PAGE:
Travel Info for Portugal

Best time to go to Portugal and how to get there

Portugal: When to Go

The Algarve is popular all year round. Temperatures don’t drop too low in winter and much of the tourist industry stays open. Retired couples from Northern Europe come for mild winters and to escape the short days and biting winds of home. But note, it can be wet too: the majority of the annual rainfall arrives between November and March. Temperatures start to rise in March and stay high through October. July and August may be too hot for many, with temperatures in excess of 35 degrees common. The beach/swimming season runs from June to mid-September - but out of these periods beaches are unlikely to be manned and swimming pools in some hotels may be closed.

The Alentejo is deeply rural and mostly free of tourists, while its seasons are governed by ancient rituals with festivals to celebrate everything -from the grape harvest in autumn to the slaughtering of pigs in spring. It’s hot and dry in summer, wet and wild in winter. Come in spring for lush savannah and wild flowers or in autumn for the last heat of the year.

Lisbon and its hinterland Estremadura has a year-round tourist season that lags slightly in January and February, then picks up again with the advance of spring. Most hotels have high and low season prices and there are good deals to be had in November and December, so come to do your Christmas shopping. Carnival passes though in February or March, and street parties and fireworks are the order of the day in June (Santos Populares: St Anthony on 13th, St John on 24th and St Peter on 29th). Portugal celebrates its maritime history in August with the festival of the ocean, the motorbike Grand Prix at Estoril takes place in the second week in October and November sees the Festival of Wine when the grape harvest is celebrated with the odd tipple.

The Madeira archipelago, discovered by the Portuguese in 1418, consists of Madeira, Porto Santo and a scattering of uninhabited islands. Mountainous Madeira lies only 723km west of Morocco, so its winters are mild and its summers are warm. The climate is not unlike that of coastal California, but the ocean waters moderate the temperature so that the island never suffers extremes of heat or cold. Winter months are pretty wet, particularly up in the mountains, though there are often spells of fine settled weather too. The clouds disappear almost entirely from May until September, but you get occasional drizzle, even fog, especially in the hills. In general this verdant, almost tropical island is blessed with sunshine: 5-6 hours a day in winter, and 7-8 hours in summer.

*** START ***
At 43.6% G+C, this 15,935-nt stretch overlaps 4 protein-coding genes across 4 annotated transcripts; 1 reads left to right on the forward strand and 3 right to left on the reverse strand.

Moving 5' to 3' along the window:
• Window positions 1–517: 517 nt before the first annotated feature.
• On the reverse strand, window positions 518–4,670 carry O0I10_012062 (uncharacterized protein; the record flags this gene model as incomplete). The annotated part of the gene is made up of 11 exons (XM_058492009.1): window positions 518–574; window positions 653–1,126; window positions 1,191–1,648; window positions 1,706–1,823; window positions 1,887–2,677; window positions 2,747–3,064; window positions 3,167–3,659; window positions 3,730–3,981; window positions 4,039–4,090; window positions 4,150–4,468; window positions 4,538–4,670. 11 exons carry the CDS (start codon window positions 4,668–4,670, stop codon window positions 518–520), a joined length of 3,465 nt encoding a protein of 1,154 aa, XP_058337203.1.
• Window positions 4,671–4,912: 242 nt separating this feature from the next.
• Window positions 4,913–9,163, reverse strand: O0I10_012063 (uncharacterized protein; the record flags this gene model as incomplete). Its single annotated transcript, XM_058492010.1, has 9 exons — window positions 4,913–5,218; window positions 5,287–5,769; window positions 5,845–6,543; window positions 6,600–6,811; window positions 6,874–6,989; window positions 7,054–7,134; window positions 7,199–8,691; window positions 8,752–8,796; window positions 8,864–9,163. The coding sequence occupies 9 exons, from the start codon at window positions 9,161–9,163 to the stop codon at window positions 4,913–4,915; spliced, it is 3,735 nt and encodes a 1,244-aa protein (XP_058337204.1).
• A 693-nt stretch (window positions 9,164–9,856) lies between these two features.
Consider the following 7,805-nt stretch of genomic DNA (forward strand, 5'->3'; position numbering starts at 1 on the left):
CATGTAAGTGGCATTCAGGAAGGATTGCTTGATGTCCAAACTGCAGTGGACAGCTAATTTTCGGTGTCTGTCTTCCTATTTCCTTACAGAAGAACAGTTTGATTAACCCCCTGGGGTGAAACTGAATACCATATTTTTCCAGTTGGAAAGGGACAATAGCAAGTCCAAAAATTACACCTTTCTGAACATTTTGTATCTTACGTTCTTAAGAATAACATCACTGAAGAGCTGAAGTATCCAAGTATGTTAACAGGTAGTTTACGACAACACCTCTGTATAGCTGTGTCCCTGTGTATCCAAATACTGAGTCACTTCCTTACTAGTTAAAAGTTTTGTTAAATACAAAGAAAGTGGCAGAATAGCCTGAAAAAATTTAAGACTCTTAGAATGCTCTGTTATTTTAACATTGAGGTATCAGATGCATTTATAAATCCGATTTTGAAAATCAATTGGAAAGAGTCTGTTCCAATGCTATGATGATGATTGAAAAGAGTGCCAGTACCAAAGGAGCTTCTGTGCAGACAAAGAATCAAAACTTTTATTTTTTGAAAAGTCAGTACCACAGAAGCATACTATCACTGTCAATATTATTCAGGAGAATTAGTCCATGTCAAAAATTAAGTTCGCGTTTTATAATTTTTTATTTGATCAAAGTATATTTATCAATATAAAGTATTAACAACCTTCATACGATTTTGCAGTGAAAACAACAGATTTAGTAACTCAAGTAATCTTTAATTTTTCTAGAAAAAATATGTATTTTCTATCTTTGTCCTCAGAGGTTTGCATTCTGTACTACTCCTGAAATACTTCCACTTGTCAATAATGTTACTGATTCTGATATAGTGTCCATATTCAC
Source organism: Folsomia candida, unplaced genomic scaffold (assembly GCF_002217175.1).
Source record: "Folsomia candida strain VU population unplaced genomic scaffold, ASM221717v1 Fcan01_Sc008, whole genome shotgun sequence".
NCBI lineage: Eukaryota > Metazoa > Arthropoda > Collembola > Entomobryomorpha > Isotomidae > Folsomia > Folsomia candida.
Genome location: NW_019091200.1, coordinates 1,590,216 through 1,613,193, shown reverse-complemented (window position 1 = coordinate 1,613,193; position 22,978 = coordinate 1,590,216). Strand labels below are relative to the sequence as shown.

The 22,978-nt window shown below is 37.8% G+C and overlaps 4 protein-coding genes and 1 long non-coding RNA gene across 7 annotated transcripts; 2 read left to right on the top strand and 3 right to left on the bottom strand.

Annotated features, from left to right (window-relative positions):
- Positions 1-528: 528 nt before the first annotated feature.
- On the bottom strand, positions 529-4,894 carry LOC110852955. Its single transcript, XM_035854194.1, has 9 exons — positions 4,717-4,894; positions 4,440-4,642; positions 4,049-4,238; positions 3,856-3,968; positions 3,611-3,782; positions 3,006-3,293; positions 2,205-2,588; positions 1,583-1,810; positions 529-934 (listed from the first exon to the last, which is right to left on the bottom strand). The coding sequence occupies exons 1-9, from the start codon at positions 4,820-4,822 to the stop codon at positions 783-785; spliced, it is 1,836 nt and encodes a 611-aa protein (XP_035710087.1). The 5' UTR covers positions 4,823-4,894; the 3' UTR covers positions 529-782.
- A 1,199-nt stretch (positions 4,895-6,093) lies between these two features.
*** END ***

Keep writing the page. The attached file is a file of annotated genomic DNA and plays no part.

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Getting There

To search flights across all airlines, we recommend using Skyscanner


From the UK: carriers include British Airways, easyJet, Flybe, Jet2, TAP, TUI and Ryanair.

Within Europe: try Air France, Air Nostrum, Air Berlin,Lufthansa, germanwings, easyJet, Iberia, TUI Airways, PGA Portugal, TAP.

From the USA: Sata International and Condor.

By train from the UK: London to Lisbon via the Channel Tunnel and riding the French TGV takes over 24 hours. There are 2 main rail routes into Portugal: from Paris via Bordeaux, Biarritz, Irún, San Sebastian and Guarda to Lisbon (change at Guarda for Coimbra & Porto) and from Irún to Madrid crossing into Portugal at Marvão-Beirã and then on to Lisbon. See Seat 61 or Rail Europe.

Getting Around

Car hire is recommended, see our car rental recommendations. However, we do not advise taking cars into Lisbon.

The Portuguese national rail company CP operates all trains in Portugal. Faro, Lisbon, Coimbra and Porto are all connected by high-speed trains.

it is not advised to try Lisbon on foot as it is very hilly; we advise an inexpensive travel card which works on the transport network made up of trams, buses and a small metro. Travel cards can be bought from Carris. They have a small number of yellow booths around town where you can get tickets; otherwise try metro stations or tram/rail termini.

Not expensive but do make sure your taxi has a meter. Those that don’t will charge you double.

You may like to take one over the River Tejo to Almada simply to glimpse the extremely impressive suspension bridge.

Faro's city centre isn't very big, and most sights are within a 20-minute walk.

Most people hire cars for the duration of their visit - see our car rental recommendations.